No, Cryptoflix has no ability to influence any of these three factors, regardless of how much money they raise at ICO.
Look at the graph below, which shows just two years ago most of the underdeveloped world had very low internet penetration. How is Cryptoflix going to solve streaming when, in the markets it wants to target, 50-76% of the population doesn’t have Internet access?
Cryptoflix talks about getting around slow internet speeds (which is signal strength-related) by streaming heavily compressed films. When you compress a film, you’re reducing the viewing quality of that film. You lower the frames per second, lower pixel quality.
Imagine watching an action scene and instead of the scene showing a fast moving car chase, the cars seem to jump from one point on the road to the next. That’s what happens when you compress a movie.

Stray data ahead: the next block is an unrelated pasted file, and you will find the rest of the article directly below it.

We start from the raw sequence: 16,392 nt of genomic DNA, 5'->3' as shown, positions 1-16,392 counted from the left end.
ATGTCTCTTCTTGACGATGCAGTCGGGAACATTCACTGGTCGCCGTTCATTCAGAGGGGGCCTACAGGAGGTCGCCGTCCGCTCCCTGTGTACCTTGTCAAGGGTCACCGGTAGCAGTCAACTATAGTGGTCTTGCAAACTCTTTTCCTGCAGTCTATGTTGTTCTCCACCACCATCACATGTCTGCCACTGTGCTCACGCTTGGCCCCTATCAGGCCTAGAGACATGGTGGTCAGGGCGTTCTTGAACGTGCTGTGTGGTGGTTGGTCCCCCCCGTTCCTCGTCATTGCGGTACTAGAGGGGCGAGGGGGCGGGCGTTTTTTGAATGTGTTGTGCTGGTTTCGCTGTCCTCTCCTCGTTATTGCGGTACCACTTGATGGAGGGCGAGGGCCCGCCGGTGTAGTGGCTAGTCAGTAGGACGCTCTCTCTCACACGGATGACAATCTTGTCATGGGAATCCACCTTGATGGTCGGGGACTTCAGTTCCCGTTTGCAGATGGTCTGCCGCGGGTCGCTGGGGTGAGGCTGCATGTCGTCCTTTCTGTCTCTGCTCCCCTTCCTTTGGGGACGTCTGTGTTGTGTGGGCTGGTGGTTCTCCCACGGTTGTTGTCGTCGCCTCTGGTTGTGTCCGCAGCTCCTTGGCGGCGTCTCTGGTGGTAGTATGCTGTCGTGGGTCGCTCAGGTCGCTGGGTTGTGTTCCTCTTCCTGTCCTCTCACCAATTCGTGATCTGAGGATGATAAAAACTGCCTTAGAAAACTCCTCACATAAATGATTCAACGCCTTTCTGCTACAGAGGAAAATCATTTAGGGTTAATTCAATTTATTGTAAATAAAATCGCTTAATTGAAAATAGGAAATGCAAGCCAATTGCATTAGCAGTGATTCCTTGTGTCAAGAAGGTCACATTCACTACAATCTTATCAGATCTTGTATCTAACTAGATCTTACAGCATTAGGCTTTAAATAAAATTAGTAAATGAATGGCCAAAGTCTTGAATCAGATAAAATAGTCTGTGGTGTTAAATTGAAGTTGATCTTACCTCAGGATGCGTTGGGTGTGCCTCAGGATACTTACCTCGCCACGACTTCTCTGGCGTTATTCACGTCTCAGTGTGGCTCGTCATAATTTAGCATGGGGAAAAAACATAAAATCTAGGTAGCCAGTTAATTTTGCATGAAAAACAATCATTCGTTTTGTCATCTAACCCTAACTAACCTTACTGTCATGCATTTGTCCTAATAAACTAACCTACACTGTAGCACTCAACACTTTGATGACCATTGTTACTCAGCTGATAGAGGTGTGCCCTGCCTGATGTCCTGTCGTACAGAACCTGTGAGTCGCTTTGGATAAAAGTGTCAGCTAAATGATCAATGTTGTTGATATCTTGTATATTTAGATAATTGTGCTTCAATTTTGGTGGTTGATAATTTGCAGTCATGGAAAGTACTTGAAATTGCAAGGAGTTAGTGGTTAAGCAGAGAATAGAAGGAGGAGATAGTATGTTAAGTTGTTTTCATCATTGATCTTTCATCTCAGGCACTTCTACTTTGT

Now, this might be fine for free content but if someone’s paying for that movie, this trade-off in quality might not be acceptable. In fact, anyone who’s worked in the content industry for years is aware that this type of user experience is known to upset customers to the point they will churn your platform.
- Myth 3: The reason people in underdeveloped countries pirate movies is because they don’t have the ability to pay for them legally
OK, let’s look at payments. Africa is known as leading the world in Alternative Payments. Why? Because in the last 15 years, in the absence of credit and debit cards, Africa got really innovative in coming up with low tech, cheap payment alternatives.